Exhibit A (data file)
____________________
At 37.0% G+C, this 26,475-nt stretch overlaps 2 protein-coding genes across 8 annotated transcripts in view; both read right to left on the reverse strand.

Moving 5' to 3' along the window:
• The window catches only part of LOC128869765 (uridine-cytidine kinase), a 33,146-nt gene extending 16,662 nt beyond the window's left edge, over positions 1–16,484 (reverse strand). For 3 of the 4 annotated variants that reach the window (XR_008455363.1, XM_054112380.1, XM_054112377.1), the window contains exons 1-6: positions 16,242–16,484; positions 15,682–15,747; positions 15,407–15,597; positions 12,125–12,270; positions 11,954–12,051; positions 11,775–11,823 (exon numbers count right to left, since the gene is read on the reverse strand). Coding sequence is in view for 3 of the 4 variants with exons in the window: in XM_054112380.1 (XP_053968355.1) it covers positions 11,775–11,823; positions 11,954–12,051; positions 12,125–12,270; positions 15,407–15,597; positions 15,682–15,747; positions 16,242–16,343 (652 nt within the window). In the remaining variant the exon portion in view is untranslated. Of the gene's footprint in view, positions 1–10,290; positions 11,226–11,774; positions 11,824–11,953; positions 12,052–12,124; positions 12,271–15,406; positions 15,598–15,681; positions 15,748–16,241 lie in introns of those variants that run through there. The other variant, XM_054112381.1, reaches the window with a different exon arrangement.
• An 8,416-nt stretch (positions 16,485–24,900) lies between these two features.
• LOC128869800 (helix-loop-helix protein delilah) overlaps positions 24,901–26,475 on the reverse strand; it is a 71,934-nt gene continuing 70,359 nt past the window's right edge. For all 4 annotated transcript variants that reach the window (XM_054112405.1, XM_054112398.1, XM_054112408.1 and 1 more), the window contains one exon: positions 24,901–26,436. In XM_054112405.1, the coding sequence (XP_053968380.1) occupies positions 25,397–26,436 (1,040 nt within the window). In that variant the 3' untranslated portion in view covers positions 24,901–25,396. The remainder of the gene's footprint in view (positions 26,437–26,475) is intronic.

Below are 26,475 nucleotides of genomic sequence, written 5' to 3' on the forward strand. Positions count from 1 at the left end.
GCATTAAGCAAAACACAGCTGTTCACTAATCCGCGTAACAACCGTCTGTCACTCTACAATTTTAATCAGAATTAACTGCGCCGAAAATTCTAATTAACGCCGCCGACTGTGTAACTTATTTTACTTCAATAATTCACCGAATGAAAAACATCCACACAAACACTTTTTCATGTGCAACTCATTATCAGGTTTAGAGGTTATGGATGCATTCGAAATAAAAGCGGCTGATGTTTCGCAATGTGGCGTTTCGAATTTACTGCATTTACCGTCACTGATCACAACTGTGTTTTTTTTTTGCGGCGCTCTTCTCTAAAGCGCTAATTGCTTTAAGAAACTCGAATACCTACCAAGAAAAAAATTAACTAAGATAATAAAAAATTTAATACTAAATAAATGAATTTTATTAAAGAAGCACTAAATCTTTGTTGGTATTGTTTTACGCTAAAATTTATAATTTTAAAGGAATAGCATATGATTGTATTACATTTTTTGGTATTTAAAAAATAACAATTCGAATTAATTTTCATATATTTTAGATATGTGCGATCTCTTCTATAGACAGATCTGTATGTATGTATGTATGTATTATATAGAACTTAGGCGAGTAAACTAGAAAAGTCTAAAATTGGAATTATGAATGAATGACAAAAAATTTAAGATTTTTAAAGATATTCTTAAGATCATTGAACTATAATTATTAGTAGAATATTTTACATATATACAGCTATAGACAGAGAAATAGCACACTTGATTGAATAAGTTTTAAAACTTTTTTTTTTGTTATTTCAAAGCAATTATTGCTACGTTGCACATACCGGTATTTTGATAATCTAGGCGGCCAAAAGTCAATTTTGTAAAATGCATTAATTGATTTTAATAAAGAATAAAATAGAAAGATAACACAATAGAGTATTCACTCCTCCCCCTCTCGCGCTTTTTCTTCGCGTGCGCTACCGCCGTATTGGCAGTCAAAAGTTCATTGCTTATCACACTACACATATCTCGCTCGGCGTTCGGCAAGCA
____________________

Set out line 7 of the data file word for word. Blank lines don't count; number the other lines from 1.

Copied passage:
GCATTAAGCAAAACACAGCTGTTCACTAATCCGCGTAACAACCGTCTGTCACTCTACAATTTTAATCAGAATTAACTGCGCCGAAAATTCTAATTAACGCCGCCGACTGTGTAACTTATTTTACTTCAATAATTCACCGAATGAAAAACATCCACACAAACACTTTTTCATGTGCAACTCATTATCAGGTTTAGAGGTTATGGATGCATTCGAAATAAAAGCGGCTGATGTTTCGCAATGTGGCGTTTCGAATTTACTGCATTTACCGTCACTGATCACAACTGTGTTTTTTTTTTGCGGCGCTCTTCTCTAAAGCGCTAATTGCTTTAAGAAACTCGAATACCTACCAAGAAAAAAATTAACTAAGATAATAAAAAATTTAATACTAAATAAATGAATTTTATTAAAGAAGCACTAAATCTTTGTTGGTATTGTTTTACGCTAAAATTTATAATTTTAAAGGAATAGCATATGATTGTATTACATTTTTTGGTATTTAAAAAATAACAATTCGAATTAATTTTCATATATTTTAGATATGTGCGATCTCTTCTATAGACAGATCTGTATGTATGTATGTATGTATTATATAGAACTTAGGCGAGTAAACTAGAAAAGTCTAAAATTGGAATTATGAATGAATGACAAAAAATTTAAGATTTTTAAAGATATTCTTAAGATCATTGAACTATAATTATTAGTAGAATATTTTACATATATACAGCTATAGACAGAGAAATAGCACACTTGATTGAATAAGTTTTAAAACTTTTTTTTTTGTTATTTCAAAGCAATTATTGCTACGTTGCACATACCGGTATTTTGATAATCTAGGCGGCCAAAAGTCAATTTTGTAAAATGCATTAATTGATTTTAATAAAGAATAAAATAGAAAGATAACACAATAGAGTATTCACTCCTCCCCCTCTCGCGCTTTTTCTTCGCGTGCGCTACCGCCGTATTGGCAGTCAAAAGTTCATTGCTTATCACACTACACATATCTCGCTCGGCGTTCGGCAAGCA